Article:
As organizations look to strengthen their enterprise data security and privacy programs, they must consider the new risks that remote work has uncovered. More specifically, how legacy business applications and ERP systems may be exposing organizations to new levels of risk because these applications were not designed for user access from unmanaged networks and devices.
Healthcare Delivery Organizations (HDOs) are arguably the most pressured organizations in 2020, not only needing to treat the many patients infected by coronavirus, but also defend themselves against a growing number of cyberattacks targeted at their industry. Here are five cybersecurity challenges researchers found facing Healthcare Delivery Organizations today:
In today’s world, business process automation solutions are considered the fastest-growing segment on the global enterprise software market. However, both business owners and frequent users alike often express their doubts about the capability of automation tools to operate at the proper level required by enterprise data security, especially with many employees working from home due to the pandemic.
Security ratings or cybersecurity ratings are a data-driven, objective, and dynamic measurement of an organization's security posture and cybersecurity performance. To learn more about the benefits of security ratings, we speak to Christos Kalantzis, Chief Technology Officer at SecurityScorecard.
COVID-19 wasn’t the only thing to sweep the globe in 2020 — the year also brought a wave of privacy legislation. Major players, including Brazil, Canada and China, all introduced privacy legislation that closely aligns with the EU General Data Protection Regulation. And in the U.S., California debuted the highly anticipated California Consumer Privacy Act (CCPA) and quickly followed up by approving the California Privacy Rights Act of 2020 (CPRA), which modifies the existing CCPA obligations and introduces new ones. So, what’s in store for 2021?
Your next home will be connected in creepy ways. It will take a while, but eventually every machine and device in your house will talk to everything else, and Consumer Electronic Show (CES)-born inspiration will be at their roots. From e-toothbrushes to connected e-toilets that can detect a health issue (Really!), the items in your home will be controlled via the internet and will be everywhere. But what does that mean for security?
My experience in the public safety sector has taught me that the only thing you can expect every day on the job is the unexpected. From civil unrest to natural disasters, unexpected events occur daily with little or no warning. When unforeseen or unpredictable emergencies occur, security departments are often called upon to help mitigate the situation. This can cause a sudden and massive surge in demand for additional manpower. So how can a security operation rapidly fulfill excessive labor requirements while synchronously managing the crisis at hand?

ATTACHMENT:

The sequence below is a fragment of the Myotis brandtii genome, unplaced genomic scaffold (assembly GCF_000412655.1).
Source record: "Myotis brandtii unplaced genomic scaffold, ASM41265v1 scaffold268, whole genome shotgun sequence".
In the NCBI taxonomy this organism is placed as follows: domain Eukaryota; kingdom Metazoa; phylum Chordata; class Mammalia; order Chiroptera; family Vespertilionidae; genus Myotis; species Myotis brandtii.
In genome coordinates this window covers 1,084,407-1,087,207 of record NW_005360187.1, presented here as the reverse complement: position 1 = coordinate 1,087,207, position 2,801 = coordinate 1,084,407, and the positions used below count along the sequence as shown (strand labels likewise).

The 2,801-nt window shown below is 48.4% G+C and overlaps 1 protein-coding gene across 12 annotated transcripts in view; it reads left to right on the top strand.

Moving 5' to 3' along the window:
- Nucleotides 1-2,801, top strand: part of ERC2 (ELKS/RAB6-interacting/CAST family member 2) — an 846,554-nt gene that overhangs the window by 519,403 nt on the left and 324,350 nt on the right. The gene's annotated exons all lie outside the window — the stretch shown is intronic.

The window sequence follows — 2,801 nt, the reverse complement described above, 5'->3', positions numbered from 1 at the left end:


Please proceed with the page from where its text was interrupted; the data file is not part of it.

A more foundational goal is to make security and compliance part of the development process from the start. This is a transition that requires DevOps to bring along risk, security and compliance teams into the shared responsibility of making the organization resilient to change. But bringing the idea of shared responsibility to fruition can be difficult because there is a natural tension between DevOps and SecOps, as they have different charters and cultures. DevOps can be seen as more of a do culture (Atlassian calls this a “do-ocracy”) and SecOps can be seen as a control culture and they are inherently in conflict. To fulfill the promise of teaming for shared responsibility, DevOps and SecOps should align on three key objectives: collaboration, communication and integration.
How can electronic access control solutions and other devices like biometrics technologies be configured to help mitigate unauthorized entry through swing doors and turnstiles? Here, we’ll take a look at swing doors and turnstiles first, then the high security revolving doors and mantrap portals.
According to a new study by Zebra Technologies, nearly two-thirds (67%) of retail shoppers are concerned with surface sanitation or social exposure in stores. To better accommodate customers, retailers must deploy technologies that aid in compliance with social distancing measures, mask mandates, and sanitation practices. Through the use of security solutions, like hands-free two-way audio, video surveillance, access control, and artificial intelligence (AI)-driven analytics, business owners can better protect employees and customers.